Early Voting Underway, But How Safe is Your Vote?

LUBBOCK, TEXAS - The 2016 presidential election faced a controversial aftermath with accusations of voter fraud and Russian interference. Early voting for the primary midterm election is underway – but can Lubbock citizens trust their vote is safe? 

The most recent list of illegal voting cases from the Attorney General's office between 2005 and 2016 showed 93 prosecuted cases of voter fraud – not including any current or ongoing investigations.

In 2016, there were two cases of voter fraud in Lubbock. Both were deemed accidental, according to records from Lubbock County Elections Office. 

"We don't see a lot of cases of fraud here. One of them was the fault of one of the election workers. The father and son had same name, same address. They just chose the wrong one," said Dorothy Kennedy, Lubbock County Elections administrator.  

In the other case, "they just didn't understand all the rules on how to be registered," she said.

The county has a system of checks and balances to ensure "transparency and security" of the election, she said. 

During election day, no internet system is involved in the process of collecting and counting votes. Election officials are trained for up to eight hours on the federal and state-qualified equipment and on legal matters associated with the election, said Kennedy.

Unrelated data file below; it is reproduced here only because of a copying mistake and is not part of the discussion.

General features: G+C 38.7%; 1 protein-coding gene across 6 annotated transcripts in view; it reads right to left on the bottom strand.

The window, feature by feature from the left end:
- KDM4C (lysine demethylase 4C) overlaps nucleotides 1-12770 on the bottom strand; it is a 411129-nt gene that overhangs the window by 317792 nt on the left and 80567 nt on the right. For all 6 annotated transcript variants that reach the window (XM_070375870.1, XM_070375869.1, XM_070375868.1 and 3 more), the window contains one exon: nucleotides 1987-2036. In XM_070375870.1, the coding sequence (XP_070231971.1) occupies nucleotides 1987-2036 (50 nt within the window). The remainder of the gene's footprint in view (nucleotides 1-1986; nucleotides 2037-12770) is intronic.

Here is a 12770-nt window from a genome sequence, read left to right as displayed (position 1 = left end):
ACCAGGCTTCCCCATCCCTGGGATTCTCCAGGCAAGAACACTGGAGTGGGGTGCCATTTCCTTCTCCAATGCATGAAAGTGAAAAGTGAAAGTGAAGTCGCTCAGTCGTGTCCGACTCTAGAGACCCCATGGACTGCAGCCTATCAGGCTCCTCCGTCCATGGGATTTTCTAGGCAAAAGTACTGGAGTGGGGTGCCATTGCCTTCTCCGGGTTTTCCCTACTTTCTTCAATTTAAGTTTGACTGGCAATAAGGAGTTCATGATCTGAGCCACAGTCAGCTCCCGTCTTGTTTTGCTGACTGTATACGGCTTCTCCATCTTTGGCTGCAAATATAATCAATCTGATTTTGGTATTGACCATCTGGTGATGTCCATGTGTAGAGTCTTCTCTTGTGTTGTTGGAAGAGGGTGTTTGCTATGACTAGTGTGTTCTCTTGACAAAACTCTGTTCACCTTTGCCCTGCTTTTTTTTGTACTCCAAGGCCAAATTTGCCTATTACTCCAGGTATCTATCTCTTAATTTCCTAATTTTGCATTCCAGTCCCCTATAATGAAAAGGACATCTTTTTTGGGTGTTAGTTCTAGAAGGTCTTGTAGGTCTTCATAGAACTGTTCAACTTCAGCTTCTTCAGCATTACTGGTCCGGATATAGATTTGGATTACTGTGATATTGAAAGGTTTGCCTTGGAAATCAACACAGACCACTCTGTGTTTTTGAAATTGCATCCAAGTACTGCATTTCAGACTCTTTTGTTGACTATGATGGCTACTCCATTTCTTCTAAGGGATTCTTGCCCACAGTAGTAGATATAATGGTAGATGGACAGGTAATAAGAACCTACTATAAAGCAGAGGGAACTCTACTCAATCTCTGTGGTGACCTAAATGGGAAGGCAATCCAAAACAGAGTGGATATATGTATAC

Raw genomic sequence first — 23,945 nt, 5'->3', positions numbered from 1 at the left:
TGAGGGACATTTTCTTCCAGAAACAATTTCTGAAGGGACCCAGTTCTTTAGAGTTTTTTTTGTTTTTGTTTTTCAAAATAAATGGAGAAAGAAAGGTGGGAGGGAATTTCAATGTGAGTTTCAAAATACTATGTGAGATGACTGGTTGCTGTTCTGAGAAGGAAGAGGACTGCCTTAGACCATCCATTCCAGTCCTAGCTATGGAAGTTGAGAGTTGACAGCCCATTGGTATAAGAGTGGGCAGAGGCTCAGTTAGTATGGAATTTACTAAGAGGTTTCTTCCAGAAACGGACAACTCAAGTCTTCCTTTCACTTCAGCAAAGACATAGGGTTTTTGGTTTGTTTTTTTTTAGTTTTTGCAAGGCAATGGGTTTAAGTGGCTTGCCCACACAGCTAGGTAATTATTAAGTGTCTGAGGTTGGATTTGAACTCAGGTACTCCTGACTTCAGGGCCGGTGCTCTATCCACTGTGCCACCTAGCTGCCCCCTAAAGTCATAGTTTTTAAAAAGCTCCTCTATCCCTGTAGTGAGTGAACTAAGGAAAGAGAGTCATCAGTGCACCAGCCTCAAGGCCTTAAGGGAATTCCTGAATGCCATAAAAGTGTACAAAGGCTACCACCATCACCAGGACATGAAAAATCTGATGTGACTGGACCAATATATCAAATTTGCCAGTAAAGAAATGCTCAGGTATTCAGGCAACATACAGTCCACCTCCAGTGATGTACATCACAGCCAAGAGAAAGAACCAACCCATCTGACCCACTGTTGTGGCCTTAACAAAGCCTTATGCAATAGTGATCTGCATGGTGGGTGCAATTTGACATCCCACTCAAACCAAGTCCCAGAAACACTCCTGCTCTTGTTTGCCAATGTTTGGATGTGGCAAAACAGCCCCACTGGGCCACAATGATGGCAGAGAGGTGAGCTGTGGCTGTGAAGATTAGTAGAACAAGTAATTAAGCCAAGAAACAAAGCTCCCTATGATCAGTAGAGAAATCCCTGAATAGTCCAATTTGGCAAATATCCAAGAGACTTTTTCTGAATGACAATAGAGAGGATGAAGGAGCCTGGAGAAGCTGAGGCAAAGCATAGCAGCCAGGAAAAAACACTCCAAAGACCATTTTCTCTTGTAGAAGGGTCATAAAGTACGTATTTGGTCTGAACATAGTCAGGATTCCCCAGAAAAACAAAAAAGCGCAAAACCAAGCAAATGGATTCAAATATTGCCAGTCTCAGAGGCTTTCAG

The equipment is also checked by a sheriff's deputy and sealed between locations, making sure it has not been tampered. 

At the state level, the Secretary of State's office implemented changes to increase security. This included updating the Voter Identification Act and drafting the Cybersecurity Act. 

"I think preventing voter fraud is important to the integrity of our election process, whether you are talking about voter fraud or outside interference with our elections-- like in this case of the Russian investigation and their recent indictments of actual individuals and organizations that interfered with our recent presidential elections," said Congressman Jodey Arrington (R-Texas). 

While Russia did not affect the outcome of Texas elections, Arrington says he is "not satisfied yet that Russia and other countries can't and won't interfere down the road." 

States have authority to oversee elections, and states need to share their best practices and tools to prevent voter fraud, added Arrington.

“There is no complacency in Texas when it comes to protecting the security of our elections system," Secretary of State Rolando B. Pablos, who oversees state elections, said. "We take our responsibility to guard against any and all threats to the integrity of elections extremely seriously and will continue to do so moving forward."

To investigate fraud, the Attorney General's office said it relies on complaints and referrals of allegations because there is no system in place under Texas law proactively detecting fraud.

"It must first be observed and reported to some authority by citizens or election workers, and unfortunately, only a fraction of election violations are ever reported," said Kayleigh Lovvorn, a spokeswoman for the attorney general.

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